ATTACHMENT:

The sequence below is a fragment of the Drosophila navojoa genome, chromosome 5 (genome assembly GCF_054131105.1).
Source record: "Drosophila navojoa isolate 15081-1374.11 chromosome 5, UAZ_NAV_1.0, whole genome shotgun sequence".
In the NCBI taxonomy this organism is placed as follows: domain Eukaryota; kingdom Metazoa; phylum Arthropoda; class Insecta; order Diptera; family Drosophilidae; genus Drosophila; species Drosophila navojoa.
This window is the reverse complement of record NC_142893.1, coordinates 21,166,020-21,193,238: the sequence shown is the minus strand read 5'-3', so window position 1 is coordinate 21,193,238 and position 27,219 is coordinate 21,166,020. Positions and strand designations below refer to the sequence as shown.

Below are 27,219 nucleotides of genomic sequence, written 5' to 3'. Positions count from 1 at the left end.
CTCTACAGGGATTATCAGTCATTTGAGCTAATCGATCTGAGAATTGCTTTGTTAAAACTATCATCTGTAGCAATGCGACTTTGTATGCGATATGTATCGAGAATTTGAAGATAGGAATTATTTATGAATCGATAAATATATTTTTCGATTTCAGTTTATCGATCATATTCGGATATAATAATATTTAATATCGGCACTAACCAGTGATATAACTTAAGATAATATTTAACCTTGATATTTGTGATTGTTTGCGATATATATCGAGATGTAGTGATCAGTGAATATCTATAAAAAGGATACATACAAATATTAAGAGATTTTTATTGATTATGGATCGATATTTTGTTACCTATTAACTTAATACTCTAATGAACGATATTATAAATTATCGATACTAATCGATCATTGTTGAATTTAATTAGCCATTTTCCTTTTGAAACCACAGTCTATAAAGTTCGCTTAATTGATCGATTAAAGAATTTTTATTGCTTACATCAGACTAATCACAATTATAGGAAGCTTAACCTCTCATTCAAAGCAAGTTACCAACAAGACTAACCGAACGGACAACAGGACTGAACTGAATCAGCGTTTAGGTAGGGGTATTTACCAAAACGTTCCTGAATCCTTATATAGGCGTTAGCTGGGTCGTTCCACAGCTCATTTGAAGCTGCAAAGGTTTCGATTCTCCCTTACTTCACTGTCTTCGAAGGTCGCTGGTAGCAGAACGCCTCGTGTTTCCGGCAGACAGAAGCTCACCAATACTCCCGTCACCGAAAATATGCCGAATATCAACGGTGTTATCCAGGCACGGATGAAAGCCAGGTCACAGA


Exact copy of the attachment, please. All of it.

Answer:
The sequence below is a fragment of the Drosophila navojoa genome, chromosome 5 (genome assembly GCF_054131105.1).
Source record: "Drosophila navojoa isolate 15081-1374.11 chromosome 5, UAZ_NAV_1.0, whole genome shotgun sequence".
In the NCBI taxonomy this organism is placed as follows: domain Eukaryota; kingdom Metazoa; phylum Arthropoda; class Insecta; order Diptera; family Drosophilidae; genus Drosophila; species Drosophila navojoa.
This window is the reverse complement of record NC_142893.1, coordinates 21,166,020-21,193,238: the sequence shown is the minus strand read 5'-3', so window position 1 is coordinate 21,193,238 and position 27,219 is coordinate 21,166,020. Positions and strand designations below refer to the sequence as shown.

Below are 27,219 nucleotides of genomic sequence, written 5' to 3'. Positions count from 1 at the left end.
CTCTACAGGGATTATCAGTCATTTGAGCTAATCGATCTGAGAATTGCTTTGTTAAAACTATCATCTGTAGCAATGCGACTTTGTATGCGATATGTATCGAGAATTTGAAGATAGGAATTATTTATGAATCGATAAATATATTTTTCGATTTCAGTTTATCGATCATATTCGGATATAATAATATTTAATATCGGCACTAACCAGTGATATAACTTAAGATAATATTTAACCTTGATATTTGTGATTGTTTGCGATATATATCGAGATGTAGTGATCAGTGAATATCTATAAAAAGGATACATACAAATATTAAGAGATTTTTATTGATTATGGATCGATATTTTGTTACCTATTAACTTAATACTCTAATGAACGATATTATAAATTATCGATACTAATCGATCATTGTTGAATTTAATTAGCCATTTTCCTTTTGAAACCACAGTCTATAAAGTTCGCTTAATTGATCGATTAAAGAATTTTTATTGCTTACATCAGACTAATCACAATTATAGGAAGCTTAACCTCTCATTCAAAGCAAGTTACCAACAAGACTAACCGAACGGACAACAGGACTGAACTGAATCAGCGTTTAGGTAGGGGTATTTACCAAAACGTTCCTGAATCCTTATATAGGCGTTAGCTGGGTCGTTCCACAGCTCATTTGAAGCTGCAAAGGTTTCGATTCTCCCTTACTTCACTGTCTTCGAAGGTCGCTGGTAGCAGAACGCCTCGTGTTTCCGGCAGACAGAAGCTCACCAATACTCCCGTCACCGAAAATATGCCGAATATCAACGGTGTTATCCAGGCACGGATGAAAGCCAGGTCACAGA